Empowering Women. Transforming Communities.

Foxglove Project is an Australian charity working to eradicate poverty in the

Developing World by empowering women and girls to change their own lives.

Grassroots Rwanda

Women’s Self Help Groups

More than 180,000 women in Rwanda have already joined an SHG and report amazing social, economic and human rights benefits... READ MORE

Rwanda Updated

Birds Nest India

Slum Homes for Pavement Dwellers

Before the women can access vocational training, take out small loans and start businesses they are required by Government... READ MORE

India Updated

Focus Cambodia

Secondary School Sanitation Project

Poor sanitation in Cambodia is commonplace, up to 80% of people living in rural Cambodia have no access to toilets... READ MORE

Cambodia Updated

The Foxglove Approach

It’s easy to see the needs in our world: clean water, food security, sanitation, education…but it’s difficult to identify how they can be addressed.

For decades, overseas aid has centred on Western generosity funding infrastructure and welfare support. But the returns have been far ‘poorer’ than expected; the gap has increased between the rich and the poor, and the poor have become poorer! We need to do something different.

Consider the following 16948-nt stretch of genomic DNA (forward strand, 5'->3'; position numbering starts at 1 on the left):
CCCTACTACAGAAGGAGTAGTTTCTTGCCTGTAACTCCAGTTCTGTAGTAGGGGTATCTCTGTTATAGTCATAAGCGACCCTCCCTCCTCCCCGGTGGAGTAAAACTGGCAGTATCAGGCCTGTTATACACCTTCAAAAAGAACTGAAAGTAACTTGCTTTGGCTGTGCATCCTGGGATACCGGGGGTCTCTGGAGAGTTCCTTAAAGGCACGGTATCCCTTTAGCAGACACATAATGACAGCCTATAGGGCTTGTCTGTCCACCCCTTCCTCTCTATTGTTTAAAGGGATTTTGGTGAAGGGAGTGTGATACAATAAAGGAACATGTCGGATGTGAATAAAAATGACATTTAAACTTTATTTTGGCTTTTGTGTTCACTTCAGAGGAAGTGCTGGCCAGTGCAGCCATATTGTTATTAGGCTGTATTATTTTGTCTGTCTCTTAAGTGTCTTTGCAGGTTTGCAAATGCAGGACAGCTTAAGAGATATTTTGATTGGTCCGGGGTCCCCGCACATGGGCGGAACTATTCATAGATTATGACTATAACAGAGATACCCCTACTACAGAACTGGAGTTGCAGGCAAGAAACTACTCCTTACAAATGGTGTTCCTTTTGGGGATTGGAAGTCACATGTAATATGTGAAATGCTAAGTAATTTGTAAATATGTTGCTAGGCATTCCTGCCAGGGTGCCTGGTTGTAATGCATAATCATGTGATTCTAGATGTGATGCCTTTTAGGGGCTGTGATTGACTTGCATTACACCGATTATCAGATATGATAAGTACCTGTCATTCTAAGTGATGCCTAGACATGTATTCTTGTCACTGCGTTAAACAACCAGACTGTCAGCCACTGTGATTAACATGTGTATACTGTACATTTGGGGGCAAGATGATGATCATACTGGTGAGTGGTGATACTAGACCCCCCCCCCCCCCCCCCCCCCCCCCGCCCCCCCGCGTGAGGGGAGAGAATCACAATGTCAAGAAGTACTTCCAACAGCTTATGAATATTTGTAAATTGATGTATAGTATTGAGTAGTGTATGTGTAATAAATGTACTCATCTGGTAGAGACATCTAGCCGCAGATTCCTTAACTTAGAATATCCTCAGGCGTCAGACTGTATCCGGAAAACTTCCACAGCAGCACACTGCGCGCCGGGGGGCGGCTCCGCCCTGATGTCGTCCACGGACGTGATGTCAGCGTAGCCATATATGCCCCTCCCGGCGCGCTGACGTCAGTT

Foxglove focuses on people development. Equipping & supporting people to provide for themselves. We work through in-country partners to identify a community’s poorest people, and invite them into local Self Help Groups to find friendship, training, access to finances and start micro businesses. This is the beginning.

The Foxglove approach may be slower and external change less dramatic but it’s sustainable. It empowers a woman and her community to pursue social, economic and political priorities that last a lifetime.

Why Women and Girls
Why Foxglove

Why Women and Girls

For decades, the world has tried to address poverty. There has been a considerable focus on the poverty indicators: clean water, nutrition, shelter, health and education. And a particular emphasis on the youngest victims, the children. Recent findings are concluding that if you want to address poverty, then invest in women. At the Foxglove Project, we totally agree. Whilst women are most often the single demographic most impacted by poverty in the Developing World, they are also the best mechanism for change. They are our greatest investment in a tomorrow marked by hope, self-determination and independence.